180-day mortality were not reported. The data also were
prone to bias because of imbalances between treatment
groups in the subgroup of participants. A separate
systematic review and meta-analysis of physical therapy
in the ICU demonstrated significant positive effects on
quality of life (g ¼ 0.40; 95% CI, 0.08-0.71), physical
function (g ¼ 0.46; 95% CI, 0.13-0.78), peripheral muscle
strength (g ¼ 0.27; 95% CI, 0.02-0.52), respiratory muscle
strength (g ¼ 0.51; 95% CI, 0.12-0.89), and ventilator-free
days (g ¼ 0.38; 95% CI, 0.16-0.59); and significant
decreases in length of hospital stay (g ¼ –0.34; 95% CI,
–0.53 to –0.15) and ICU stay (g ¼ –0.34; 95% CI, –0.51 to
–0.18).33 There was no effect on mortality.
Given the clinical features of ICUAW (Table 1), it would
be simple to use manual muscle strength to identify the
distribution and degree of muscle weakness; however,
only approximately to 25% to 29% of patients are
adequately awake to assess muscle strength.1,34
Therefore, more accurate methods of assessing muscle
weakness are needed.
The “gold standard” for the diagnosis of ICUAW
remains electromyography (EMG). In CIP,
electrophysiological changes can be detected as early as
24 to 48 h following the onset of ICUAW, and often
] Clinical Features of ICUAW
Muscle atrophy
Ventilatory failure
Worse distally more than proximally
Worse proximally more than distally
Muscle stretch reflexes
Hyporeflexia or areflexia
Normal or hyporeflexia
Sensory loss
May experience distal sensory loss18,19
Extraocular muscles
Rare, although facial weakness may occur
CIM ¼ critical illness myopathy; CIP ¼ critical illness polyneuropathy; ICUAW ¼ ICU-acquired weakness.
precede clinical findings.35 EMG characteristics of CIP
and CIM are listed in Table 2.36 Because EMG requires
some participation of the patient, the use of peroneal
and sural nerve conduction studies show promise as
accurate screens for ICUAW and may assist in
determining which patients need further EMG studies to
confirm a diagnosis.37
Because of the increase in patients with activity
limitations resulting from ICUAW, the paradigm of
treatment has shifted from the liberal use of sedation
and immobilization to mobilization.43 The first study of
ICU rehabilitation given to mechanically ventilated
patients demonstrated not only that activity was feasible
and safe, but also that patients ambulated a mean
distance of 212 feet by the time of discharge from the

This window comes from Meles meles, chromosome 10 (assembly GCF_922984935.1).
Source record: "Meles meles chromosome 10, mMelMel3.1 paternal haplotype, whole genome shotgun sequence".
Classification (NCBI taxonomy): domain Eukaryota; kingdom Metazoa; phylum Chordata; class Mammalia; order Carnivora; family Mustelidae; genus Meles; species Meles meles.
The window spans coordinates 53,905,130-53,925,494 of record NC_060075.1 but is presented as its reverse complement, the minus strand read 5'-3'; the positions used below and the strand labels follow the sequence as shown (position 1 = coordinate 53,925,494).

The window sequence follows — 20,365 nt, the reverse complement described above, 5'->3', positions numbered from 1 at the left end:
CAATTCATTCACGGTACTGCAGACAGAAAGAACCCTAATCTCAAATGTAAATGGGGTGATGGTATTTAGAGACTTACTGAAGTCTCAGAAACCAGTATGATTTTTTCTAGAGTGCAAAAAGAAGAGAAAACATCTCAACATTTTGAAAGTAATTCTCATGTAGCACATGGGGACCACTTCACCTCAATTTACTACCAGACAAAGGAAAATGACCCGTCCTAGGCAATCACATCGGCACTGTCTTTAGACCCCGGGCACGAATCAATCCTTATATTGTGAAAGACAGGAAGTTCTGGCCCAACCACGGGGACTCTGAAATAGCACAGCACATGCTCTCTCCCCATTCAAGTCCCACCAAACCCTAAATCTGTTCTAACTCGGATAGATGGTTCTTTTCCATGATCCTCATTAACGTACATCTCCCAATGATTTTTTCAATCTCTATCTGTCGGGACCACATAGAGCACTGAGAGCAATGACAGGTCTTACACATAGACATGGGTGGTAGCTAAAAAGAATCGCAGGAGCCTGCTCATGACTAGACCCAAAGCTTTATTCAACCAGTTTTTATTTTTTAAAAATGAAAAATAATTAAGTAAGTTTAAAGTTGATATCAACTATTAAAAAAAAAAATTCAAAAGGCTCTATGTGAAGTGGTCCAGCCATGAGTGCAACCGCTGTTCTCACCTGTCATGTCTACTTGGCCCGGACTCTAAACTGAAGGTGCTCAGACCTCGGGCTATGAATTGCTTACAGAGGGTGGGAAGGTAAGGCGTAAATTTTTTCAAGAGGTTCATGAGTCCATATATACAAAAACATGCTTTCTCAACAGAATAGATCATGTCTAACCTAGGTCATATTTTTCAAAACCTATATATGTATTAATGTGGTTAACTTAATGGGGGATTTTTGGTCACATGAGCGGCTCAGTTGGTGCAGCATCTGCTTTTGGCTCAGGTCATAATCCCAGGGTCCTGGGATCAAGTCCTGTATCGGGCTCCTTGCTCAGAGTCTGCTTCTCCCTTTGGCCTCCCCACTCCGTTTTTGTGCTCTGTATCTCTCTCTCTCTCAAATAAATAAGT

ICU44; however, research is needed to definitively
evaluate safety and long-term benefits of ICU
Technology and improved medical management has
resulted in a dramatic increase in patients with
ICUAW.38,39 Up to 65% of patients who require
prolonged mechanical ventilation have activity
limitations when they are discharged from the
hospital.7,31 In older survivors of ICUAW, activity
limitations persisted 1 year after discharge.40 Muscle
weakness and activity limitations frequently were
observed in ARDS survivors after 1 year, and even after
5 years, 6-min walk tests scores were only 70% of
predicted results.38 Although CIM is associated with a
higher rate of recovery than CIP,17 neuromuscular
impairment may last as long as 15 years with either
In addition to issues with mobility, nutrition also needs
to be addressed. In one small study of patients with
ICUAW transferred to a long-term care hospital
(LTCH), anemia, hypoalbuminemia, and vitamin D
deficiency were identified, as were impairments in
strength, balance, coordination, mobility, and
endurance.45 These findings emphasize the need for an
interdisciplinary team of health professionals, including
occupational therapy for feeding, speech-language
pathology for swallowing, and a nutritionist for dietary
Electrophysiological studies also may provide clues to
the prognosis of ICUAW. A reduced CMAP on the
eighth day of ICU admission carried a high negative
predictive value for weakness after 1 year, but was
associated with a higher 1-year mortality rate.42
However, an abnormal sensory nerve action potential
and the presence of fibrillation potentials on the 15th
day of ICU admission carried a high positive predictive
value for weakness.
Nonetheless, patients with ICUAW may require
rehabilitation in and beyond the acute care hospital.
Early consultation with physical therapy, occupational
therapy, speech-language pathology, and/or
rehabilitation physicians is essential to prevent
complications from immobilization, decrease activity
limitations, and prepare patients for discharge from the
acute care hospital. A randomized pilot study of
12 weeks of intensive telerehabilitation vs conventional
] EMG Characteristics of ICUAW
Low amplitude
At least 1 low amplitude
Variable duration
Sensory nerve action potentials
Low amplitude or absent
Nerve-evoked CMAP-to-dmCMAP
< 0.5
> 0.5
Fibrillation potentials (reflect
Found in distal and proximal muscles in
multifocal pattern with variable
May be found in 30% of diaphragm
Found in at least 1 muscle in 71% to
100% of patients
May be diffuse
Motor unit recruitment
Early and full
May be of short duration and low
Modified from Lacomis D.36 CMAP ¼ compound muscle action potentials; dmCMAP ¼ direct muscle CMAP; EMG ¼ electromyography. See Table 1 legend for
expansion of other abbreviations.
968 Topics in Practice Management
150#4 CHEST OCTOBER 2016
care in general medical or surgical ICU survivors with
either cognitive or functional impairment demonstrates
promise in improving cognitive performance and
functional outcomes.46 However, patients who cannot
return home when they are ready for discharge may
be referred for postacute rehabilitation to LTCHs,
inpatient rehabilitation facilities (IRF), or skilled nursing
facilities (SNF). Currently, no definitive studies have
evaluated the effects of rehabilitation programs in